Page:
Dinner was wonderful though, in that lovely dining room overlooking the gardens, and so close to the Tweed.  For me, that first course of twice-baked cheese soufflé was an especial treat. It’s only the second time in my short life that I have enjoyed this dish, and I hoped in vain that others seated around me may have found it not to their taste, whereupon I would have offered to help them out – but no-one did!

Photo of DHS members visiting Kelso Abbey

Visiting Kelso Abbey

Breakfast was good too, although a bit of a trial for at least one of our group, who repeatedly had the promise of scrambled eggs and bacon snatched away from her, and had to make do with poached eggs and tomato instead!  Ah well – it was a healthier option!  Perhaps the chef had this in mind for her!

Some of us had time to have a brisk trot around Kelso, taking in the ruins of the Tironensian abbey there, and the hotel’s lovely garden, situated by the River Tweed, where herons and swans could be seen. There was time to enjoy a brief walk around the pretty town centre itself too before dinner and an evening of very pleasant companionship (and gin) in the hotel bar.

Ednam House Hotel’s best bits: no bones about it – for me that twice-baked cheese soufflé, oh, and the garden!



Photo of the River Tweed from Ednam House Hotel

The Tweed from Ednam House Hotel

Day 2.  Time to set out for the hauntingly beautiful Dryburgh Abbey.  We were still taking part in ‘Journey through the Mists of Time’ for this one, but any lack of view was quickly made up for by our arrival at what I think is the most beautiful setting of all the Border abbeys.  This former Premonstratensian abbey (try saying that after a couple of gins!) was founded in 1150 by Hugh de Moreville who was invited north by David I of Scotland. Its founding was marked by a curious obelisk set up by 11th Earl of Buchan, who set up the Society of Antiquaries of Scotland in 1780. Various of us admired this rather strange but beautiful stone and its carvings within the abbey grounds, and mused on its meanings. Well, a glance at the guide book told me!  It seems we have the 11th Earl to thank for the beauty of the entire setting, including many of its wonderful trees, as he made it his task to purposely enhance this romantic setting – well he certainly did that!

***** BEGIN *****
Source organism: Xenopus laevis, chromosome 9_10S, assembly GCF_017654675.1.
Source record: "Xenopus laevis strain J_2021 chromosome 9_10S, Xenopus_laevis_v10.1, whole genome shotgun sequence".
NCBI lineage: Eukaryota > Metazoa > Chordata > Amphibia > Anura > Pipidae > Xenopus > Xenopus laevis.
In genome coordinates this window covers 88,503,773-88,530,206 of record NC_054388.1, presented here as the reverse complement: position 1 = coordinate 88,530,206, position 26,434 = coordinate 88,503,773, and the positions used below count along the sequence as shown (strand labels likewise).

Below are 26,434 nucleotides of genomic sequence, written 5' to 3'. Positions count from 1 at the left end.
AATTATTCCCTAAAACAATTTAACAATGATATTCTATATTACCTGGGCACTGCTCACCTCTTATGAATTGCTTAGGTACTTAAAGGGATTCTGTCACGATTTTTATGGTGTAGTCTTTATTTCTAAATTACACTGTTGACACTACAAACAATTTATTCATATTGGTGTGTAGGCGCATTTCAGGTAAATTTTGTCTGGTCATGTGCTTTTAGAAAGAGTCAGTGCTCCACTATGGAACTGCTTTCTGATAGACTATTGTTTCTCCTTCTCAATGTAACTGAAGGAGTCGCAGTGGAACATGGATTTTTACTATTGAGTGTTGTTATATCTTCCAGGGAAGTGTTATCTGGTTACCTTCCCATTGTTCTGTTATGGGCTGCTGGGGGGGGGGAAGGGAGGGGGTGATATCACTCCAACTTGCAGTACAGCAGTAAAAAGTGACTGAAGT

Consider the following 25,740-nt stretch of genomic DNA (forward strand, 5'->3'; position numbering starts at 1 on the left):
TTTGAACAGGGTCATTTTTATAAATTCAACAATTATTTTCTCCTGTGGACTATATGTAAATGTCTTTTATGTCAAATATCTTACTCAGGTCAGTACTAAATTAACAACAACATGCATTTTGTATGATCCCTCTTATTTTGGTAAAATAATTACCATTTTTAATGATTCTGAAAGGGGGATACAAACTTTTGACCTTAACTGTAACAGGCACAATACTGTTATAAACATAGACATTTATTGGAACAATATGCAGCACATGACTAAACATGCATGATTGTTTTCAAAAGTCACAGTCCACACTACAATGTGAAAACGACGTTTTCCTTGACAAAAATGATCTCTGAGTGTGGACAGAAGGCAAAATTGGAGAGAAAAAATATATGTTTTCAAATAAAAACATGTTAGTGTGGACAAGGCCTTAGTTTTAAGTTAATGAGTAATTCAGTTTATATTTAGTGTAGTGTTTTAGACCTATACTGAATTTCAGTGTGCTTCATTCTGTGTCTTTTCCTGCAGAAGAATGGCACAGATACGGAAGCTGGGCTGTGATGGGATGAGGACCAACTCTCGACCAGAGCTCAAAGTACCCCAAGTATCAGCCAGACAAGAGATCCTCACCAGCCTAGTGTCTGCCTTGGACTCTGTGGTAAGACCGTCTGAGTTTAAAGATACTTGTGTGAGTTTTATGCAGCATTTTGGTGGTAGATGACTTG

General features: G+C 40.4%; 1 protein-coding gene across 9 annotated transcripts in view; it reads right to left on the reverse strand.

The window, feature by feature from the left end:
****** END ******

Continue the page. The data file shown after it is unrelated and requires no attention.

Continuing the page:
Photo of the ruins of the Choir, Dryburgh AbbeyPhoto of DHS members visiting Dryburgh AbbeyPhoto of DHS members from the top of the Abbey wallsPhoto of a DHS member at the top of the Abbey towerPhoto of Stone carving on the doorway to the Abbey from the cloisterPhoto of The Chapter house, Dryburgh AbbeyPhoto of Dryburgh Abbey, Entrance to the Parlour

Many of the group were enchanted by the regular appearance of a treecreeper which had built its nest behind the plaque at the great western doorway. As we visitors stood to read the plaque, it flew in and out with its beak full of goodies for its young. You had to be quick to see it, the only other hint of its presence being a handful of twigs sticking out from under the plaque.  Swallows also had nests in parts of the Abbey Chapter House and could be seen swooping characteristically in and out of windows and doorways, apparently unconcerned by our presence.